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New Asian security architecture: seeking partners

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As the United States and Nato launch air strikes on Islamic State extremists in Syria and Iraq, and as Russia faces sanctions for aiding Ukrainian rebels, a new security architecture is taking shape in Asia and Eurasia. In these regions, the concept of a new security architecture is now the subject of discourse among governments and also scholars, think tanks, and peace advocates.

Posted: October 14th, 2014 in Columnists,Columns,Inquirer Opinion | Read More »

Time for reckoning by President Aquino

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President Aquino has sought to clarify that he is not seeking reelection. But his words have not doused speculation about his wanting a second term and added more confusion to the issue.

Posted: September 5th, 2014 in Columnists,Columns,Inquirer Opinion | Read More »

Is budget reform possible?

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With public confidence in government waning, the Supreme Court’s rulings on the unconstitutionality of the PDAF (Priority Development Assistance Fund) and DAP (Disbursement Acceleration Program) make it all the more compelling for the budget system to be reformed.

Posted: July 9th, 2014 in Columnists,Columns,Inquirer Opinion | Read More »

Are PH negotiators talking to arms brokers?

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With the secrecy shrouding the US-PH negotiations, the agreement on “enhanced defense cooperation” looms as nothing but a means to boost arms trade between the two governments and the rest of Asia. A look at the US panel and the new security strategy framing the new accord will give a clue.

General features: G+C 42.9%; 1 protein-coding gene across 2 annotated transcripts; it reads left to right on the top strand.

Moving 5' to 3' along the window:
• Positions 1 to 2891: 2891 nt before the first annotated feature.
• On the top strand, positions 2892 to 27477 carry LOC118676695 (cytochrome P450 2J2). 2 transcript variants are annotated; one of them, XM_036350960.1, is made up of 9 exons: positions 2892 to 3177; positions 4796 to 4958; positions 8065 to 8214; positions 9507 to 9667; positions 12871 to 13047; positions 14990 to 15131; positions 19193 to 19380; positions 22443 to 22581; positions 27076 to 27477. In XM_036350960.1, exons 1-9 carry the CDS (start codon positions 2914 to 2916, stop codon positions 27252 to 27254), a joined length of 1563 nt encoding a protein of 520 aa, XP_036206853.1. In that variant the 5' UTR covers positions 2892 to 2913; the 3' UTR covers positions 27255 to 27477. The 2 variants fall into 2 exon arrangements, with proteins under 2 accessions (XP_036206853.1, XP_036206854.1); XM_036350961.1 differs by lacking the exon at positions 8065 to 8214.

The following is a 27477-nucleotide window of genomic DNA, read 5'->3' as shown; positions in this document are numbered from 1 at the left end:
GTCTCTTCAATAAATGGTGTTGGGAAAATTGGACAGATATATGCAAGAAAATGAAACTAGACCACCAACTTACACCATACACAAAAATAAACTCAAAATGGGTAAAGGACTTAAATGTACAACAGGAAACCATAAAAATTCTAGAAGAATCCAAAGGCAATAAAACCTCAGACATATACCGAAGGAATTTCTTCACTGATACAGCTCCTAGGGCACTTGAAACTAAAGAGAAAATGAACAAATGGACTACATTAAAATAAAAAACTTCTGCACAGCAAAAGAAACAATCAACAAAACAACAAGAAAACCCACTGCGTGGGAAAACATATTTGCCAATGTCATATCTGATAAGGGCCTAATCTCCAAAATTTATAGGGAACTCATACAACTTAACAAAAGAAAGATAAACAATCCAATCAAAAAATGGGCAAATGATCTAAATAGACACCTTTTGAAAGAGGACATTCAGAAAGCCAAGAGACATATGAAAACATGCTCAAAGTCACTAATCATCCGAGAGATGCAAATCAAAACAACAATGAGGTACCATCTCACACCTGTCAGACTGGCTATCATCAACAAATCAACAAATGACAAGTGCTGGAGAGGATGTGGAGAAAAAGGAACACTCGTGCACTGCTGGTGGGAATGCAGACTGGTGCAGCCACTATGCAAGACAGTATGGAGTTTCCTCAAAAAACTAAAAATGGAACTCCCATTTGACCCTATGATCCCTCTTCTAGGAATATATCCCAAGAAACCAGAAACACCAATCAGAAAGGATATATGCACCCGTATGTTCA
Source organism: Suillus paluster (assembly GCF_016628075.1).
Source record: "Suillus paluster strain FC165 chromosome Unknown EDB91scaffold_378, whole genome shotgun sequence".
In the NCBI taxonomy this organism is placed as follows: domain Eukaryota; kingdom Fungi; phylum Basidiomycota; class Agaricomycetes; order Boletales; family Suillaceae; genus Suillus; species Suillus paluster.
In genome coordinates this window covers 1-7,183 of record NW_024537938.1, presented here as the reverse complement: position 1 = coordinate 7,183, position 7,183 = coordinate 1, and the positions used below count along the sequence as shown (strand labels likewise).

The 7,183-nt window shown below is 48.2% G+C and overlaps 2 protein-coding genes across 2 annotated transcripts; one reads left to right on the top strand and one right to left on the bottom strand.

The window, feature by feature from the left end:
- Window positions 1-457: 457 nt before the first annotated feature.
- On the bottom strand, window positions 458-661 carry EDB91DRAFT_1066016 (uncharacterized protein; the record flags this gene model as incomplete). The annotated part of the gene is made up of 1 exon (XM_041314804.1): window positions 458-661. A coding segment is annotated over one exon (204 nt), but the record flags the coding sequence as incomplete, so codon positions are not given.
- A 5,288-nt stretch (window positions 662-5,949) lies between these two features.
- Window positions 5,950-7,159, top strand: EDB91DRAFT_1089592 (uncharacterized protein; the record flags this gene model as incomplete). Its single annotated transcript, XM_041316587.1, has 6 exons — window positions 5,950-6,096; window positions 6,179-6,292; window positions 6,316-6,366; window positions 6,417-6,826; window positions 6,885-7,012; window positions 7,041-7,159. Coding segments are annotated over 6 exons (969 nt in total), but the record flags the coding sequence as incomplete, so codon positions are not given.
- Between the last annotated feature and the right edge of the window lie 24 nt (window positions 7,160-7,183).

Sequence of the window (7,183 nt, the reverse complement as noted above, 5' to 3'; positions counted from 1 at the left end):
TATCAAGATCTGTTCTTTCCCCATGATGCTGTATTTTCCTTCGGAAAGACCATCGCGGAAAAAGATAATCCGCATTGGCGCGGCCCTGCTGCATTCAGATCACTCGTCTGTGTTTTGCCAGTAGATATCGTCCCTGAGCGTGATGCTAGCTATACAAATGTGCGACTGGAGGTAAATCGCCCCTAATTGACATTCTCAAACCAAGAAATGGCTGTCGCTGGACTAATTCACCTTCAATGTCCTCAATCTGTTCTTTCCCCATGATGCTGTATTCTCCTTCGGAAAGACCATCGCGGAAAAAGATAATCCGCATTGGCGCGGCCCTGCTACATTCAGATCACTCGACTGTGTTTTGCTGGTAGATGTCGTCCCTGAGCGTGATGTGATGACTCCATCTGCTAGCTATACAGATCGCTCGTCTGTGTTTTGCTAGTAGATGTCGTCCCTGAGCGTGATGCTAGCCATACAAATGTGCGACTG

Posted: April 12th, 2014 in Columnists,Columns,Inquirer Opinion | Read More »

A people’s strategy for rebuilding E. Visayas

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The government’s top-to-bottom master plan to rebuild Eastern Visayas is bound to fail if not crystallized by consultations with the communities devastated by Supertyphoon “Yolanda.” The National Economic and Development Authority’s “Yolanda Recovery and Reconstruction Plan” relies heavily on foreign assistance and private investments. It aims to ensure livelihood and jobs in the region, among others, but says nothing about engaging the millions of displaced families, particularly poor coastal communities, in planning and implementation—an absence that spells more catastrophe as lessons in postcalamity rebuilding programs in many countries show.

Posted: December 17th, 2013 in Columnists,Columns,Inquirer Opinion | Read More »

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